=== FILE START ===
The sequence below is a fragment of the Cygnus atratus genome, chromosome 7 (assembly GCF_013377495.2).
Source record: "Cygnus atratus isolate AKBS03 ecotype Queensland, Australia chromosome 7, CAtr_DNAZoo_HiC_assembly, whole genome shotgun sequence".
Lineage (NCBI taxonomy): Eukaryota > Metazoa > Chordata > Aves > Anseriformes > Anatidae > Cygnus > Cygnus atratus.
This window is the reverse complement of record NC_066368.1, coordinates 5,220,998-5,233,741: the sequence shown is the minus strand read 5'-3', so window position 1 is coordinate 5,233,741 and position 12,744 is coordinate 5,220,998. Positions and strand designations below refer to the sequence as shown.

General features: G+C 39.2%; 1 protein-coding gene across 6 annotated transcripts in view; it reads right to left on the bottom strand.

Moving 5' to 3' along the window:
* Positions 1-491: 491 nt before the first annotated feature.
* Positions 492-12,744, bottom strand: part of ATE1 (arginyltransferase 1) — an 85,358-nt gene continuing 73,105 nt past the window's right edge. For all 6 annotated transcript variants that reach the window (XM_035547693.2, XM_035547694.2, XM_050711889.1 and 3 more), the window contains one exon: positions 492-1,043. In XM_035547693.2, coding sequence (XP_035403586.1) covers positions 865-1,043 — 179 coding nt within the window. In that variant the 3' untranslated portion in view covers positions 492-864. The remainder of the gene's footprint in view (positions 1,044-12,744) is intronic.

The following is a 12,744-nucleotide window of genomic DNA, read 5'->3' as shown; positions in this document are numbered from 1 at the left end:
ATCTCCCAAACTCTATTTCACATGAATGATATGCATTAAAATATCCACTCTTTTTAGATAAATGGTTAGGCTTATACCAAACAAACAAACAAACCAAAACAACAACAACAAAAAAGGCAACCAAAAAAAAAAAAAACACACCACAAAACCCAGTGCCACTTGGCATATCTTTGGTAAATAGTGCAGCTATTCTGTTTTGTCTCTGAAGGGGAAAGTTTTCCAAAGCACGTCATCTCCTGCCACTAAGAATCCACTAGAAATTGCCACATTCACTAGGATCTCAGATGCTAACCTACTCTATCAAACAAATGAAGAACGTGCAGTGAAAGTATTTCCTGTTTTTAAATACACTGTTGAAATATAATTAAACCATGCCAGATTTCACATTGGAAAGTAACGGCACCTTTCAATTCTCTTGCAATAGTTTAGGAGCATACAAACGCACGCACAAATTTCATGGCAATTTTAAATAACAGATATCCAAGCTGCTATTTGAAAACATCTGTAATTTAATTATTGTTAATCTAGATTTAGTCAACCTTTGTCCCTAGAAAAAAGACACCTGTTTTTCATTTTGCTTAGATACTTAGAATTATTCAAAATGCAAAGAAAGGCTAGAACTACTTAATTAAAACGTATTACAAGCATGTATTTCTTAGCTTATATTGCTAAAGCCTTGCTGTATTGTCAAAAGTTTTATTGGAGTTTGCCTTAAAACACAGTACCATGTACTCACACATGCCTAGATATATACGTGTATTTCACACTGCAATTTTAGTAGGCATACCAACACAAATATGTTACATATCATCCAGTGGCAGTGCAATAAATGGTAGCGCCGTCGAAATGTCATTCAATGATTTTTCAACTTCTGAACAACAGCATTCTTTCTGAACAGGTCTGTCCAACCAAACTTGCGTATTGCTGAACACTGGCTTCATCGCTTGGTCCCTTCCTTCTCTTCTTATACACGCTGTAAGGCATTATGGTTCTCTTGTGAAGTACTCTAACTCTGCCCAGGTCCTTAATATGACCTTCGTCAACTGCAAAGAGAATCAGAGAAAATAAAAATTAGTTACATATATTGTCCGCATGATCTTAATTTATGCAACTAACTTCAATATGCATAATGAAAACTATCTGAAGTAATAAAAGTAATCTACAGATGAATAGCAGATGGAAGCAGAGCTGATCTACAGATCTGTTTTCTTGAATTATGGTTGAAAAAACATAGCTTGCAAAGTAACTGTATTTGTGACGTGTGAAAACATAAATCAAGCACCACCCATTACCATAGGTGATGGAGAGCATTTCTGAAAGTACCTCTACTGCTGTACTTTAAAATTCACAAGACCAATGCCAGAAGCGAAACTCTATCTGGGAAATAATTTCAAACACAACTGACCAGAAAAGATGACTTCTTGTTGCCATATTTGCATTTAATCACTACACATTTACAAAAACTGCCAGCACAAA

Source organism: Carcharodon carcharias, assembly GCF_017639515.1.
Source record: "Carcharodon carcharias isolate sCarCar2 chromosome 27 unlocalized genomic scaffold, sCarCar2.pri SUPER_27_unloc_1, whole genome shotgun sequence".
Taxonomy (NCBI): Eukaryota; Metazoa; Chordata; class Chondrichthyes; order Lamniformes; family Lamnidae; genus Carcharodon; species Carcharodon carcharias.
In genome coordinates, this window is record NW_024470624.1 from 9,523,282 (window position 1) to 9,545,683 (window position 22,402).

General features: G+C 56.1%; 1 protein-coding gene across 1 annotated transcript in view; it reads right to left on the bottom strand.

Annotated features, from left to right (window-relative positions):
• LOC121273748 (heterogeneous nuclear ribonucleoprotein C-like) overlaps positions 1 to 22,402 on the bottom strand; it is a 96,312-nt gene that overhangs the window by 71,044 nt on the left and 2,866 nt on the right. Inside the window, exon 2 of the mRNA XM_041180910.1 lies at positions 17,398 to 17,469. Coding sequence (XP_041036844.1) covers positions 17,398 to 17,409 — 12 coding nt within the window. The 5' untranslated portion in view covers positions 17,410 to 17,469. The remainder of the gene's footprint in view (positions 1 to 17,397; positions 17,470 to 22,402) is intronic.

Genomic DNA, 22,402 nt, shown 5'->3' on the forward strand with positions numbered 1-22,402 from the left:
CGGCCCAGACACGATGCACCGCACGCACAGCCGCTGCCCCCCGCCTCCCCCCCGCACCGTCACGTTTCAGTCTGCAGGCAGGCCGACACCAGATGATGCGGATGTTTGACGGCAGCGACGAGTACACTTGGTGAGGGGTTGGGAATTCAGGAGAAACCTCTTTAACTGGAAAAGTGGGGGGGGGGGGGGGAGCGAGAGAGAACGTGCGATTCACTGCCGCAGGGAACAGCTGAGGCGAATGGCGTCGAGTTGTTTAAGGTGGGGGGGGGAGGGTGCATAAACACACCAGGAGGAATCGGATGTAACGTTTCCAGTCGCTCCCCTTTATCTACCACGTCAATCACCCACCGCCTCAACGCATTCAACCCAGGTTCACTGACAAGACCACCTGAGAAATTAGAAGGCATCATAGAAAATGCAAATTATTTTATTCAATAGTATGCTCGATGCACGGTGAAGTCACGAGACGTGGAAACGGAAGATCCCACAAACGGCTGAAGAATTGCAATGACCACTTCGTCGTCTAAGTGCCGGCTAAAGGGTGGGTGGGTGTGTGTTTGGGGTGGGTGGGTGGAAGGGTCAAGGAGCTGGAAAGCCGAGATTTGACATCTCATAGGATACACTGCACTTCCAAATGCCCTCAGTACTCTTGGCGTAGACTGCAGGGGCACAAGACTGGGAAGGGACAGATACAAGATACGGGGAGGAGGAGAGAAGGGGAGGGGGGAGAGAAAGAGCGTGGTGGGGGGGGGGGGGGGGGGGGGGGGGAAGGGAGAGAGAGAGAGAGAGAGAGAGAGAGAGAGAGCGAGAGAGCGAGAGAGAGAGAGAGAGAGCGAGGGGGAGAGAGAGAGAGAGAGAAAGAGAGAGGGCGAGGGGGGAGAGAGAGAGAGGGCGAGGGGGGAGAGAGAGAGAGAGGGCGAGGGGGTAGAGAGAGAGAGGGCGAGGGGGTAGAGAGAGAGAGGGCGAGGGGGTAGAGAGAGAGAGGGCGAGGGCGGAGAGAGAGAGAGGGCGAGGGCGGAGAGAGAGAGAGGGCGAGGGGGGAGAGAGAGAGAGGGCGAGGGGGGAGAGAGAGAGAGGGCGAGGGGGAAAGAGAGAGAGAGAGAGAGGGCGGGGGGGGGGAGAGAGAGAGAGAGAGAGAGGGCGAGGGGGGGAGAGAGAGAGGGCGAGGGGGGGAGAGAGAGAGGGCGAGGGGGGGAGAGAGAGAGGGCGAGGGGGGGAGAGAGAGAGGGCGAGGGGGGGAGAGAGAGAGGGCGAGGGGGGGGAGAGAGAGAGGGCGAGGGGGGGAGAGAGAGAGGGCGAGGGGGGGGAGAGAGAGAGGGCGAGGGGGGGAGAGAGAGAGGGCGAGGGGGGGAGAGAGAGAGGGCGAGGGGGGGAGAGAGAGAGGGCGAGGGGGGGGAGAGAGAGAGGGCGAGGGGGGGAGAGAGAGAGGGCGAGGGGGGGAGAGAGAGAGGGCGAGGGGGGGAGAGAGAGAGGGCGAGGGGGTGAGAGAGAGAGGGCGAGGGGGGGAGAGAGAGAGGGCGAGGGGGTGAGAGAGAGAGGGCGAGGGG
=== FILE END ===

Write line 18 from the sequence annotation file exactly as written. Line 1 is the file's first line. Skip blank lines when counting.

Genomic DNA, 22,402 nt, shown 5'->3' on the forward strand with positions numbered 1-22,402 from the left: